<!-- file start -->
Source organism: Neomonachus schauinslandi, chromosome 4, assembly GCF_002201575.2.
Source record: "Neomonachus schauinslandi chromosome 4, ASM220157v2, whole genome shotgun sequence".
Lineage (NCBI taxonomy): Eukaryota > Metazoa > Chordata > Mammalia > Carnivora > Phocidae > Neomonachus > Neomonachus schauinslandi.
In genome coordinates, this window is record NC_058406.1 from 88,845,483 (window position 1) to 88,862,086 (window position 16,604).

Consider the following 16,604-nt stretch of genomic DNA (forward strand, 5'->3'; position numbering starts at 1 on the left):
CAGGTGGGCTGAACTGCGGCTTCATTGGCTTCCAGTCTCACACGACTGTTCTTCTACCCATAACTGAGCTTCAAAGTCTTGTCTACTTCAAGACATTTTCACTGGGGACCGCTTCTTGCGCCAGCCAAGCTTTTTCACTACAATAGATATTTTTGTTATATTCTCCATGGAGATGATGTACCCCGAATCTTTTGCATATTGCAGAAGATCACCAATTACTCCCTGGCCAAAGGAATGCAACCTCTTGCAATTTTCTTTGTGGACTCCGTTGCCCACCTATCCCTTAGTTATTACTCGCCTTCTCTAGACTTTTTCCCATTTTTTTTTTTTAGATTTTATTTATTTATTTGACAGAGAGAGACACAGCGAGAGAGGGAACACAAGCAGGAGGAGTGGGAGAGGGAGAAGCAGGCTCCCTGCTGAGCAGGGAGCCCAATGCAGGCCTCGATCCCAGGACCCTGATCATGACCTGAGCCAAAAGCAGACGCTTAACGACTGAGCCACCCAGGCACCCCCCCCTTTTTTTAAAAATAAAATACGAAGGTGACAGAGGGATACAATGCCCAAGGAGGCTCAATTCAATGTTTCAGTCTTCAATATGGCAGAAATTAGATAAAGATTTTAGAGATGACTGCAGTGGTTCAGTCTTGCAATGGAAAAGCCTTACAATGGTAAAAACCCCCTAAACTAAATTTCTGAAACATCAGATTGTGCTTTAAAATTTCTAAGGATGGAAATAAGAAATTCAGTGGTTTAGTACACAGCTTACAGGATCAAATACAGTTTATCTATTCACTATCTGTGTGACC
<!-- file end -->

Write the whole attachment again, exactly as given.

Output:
Source organism: Neomonachus schauinslandi, chromosome 4, assembly GCF_002201575.2.
Source record: "Neomonachus schauinslandi chromosome 4, ASM220157v2, whole genome shotgun sequence".
Lineage (NCBI taxonomy): Eukaryota > Metazoa > Chordata > Mammalia > Carnivora > Phocidae > Neomonachus > Neomonachus schauinslandi.
In genome coordinates, this window is record NC_058406.1 from 88,845,483 (window position 1) to 88,862,086 (window position 16,604).

Consider the following 16,604-nt stretch of genomic DNA (forward strand, 5'->3'; position numbering starts at 1 on the left):
CAGGTGGGCTGAACTGCGGCTTCATTGGCTTCCAGTCTCACACGACTGTTCTTCTACCCATAACTGAGCTTCAAAGTCTTGTCTACTTCAAGACATTTTCACTGGGGACCGCTTCTTGCGCCAGCCAAGCTTTTTCACTACAATAGATATTTTTGTTATATTCTCCATGGAGATGATGTACCCCGAATCTTTTGCATATTGCAGAAGATCACCAATTACTCCCTGGCCAAAGGAATGCAACCTCTTGCAATTTTCTTTGTGGACTCCGTTGCCCACCTATCCCTTAGTTATTACTCGCCTTCTCTAGACTTTTTCCCATTTTTTTTTTTTAGATTTTATTTATTTATTTGACAGAGAGAGACACAGCGAGAGAGGGAACACAAGCAGGAGGAGTGGGAGAGGGAGAAGCAGGCTCCCTGCTGAGCAGGGAGCCCAATGCAGGCCTCGATCCCAGGACCCTGATCATGACCTGAGCCAAAAGCAGACGCTTAACGACTGAGCCACCCAGGCACCCCCCCCTTTTTTTAAAAATAAAATACGAAGGTGACAGAGGGATACAATGCCCAAGGAGGCTCAATTCAATGTTTCAGTCTTCAATATGGCAGAAATTAGATAAAGATTTTAGAGATGACTGCAGTGGTTCAGTCTTGCAATGGAAAAGCCTTACAATGGTAAAAACCCCCTAAACTAAATTTCTGAAACATCAGATTGTGCTTTAAAATTTCTAAGGATGGAAATAAGAAATTCAGTGGTTTAGTACACAGCTTACAGGATCAAATACAGTTTATCTATTCACTATCTGTGTGACC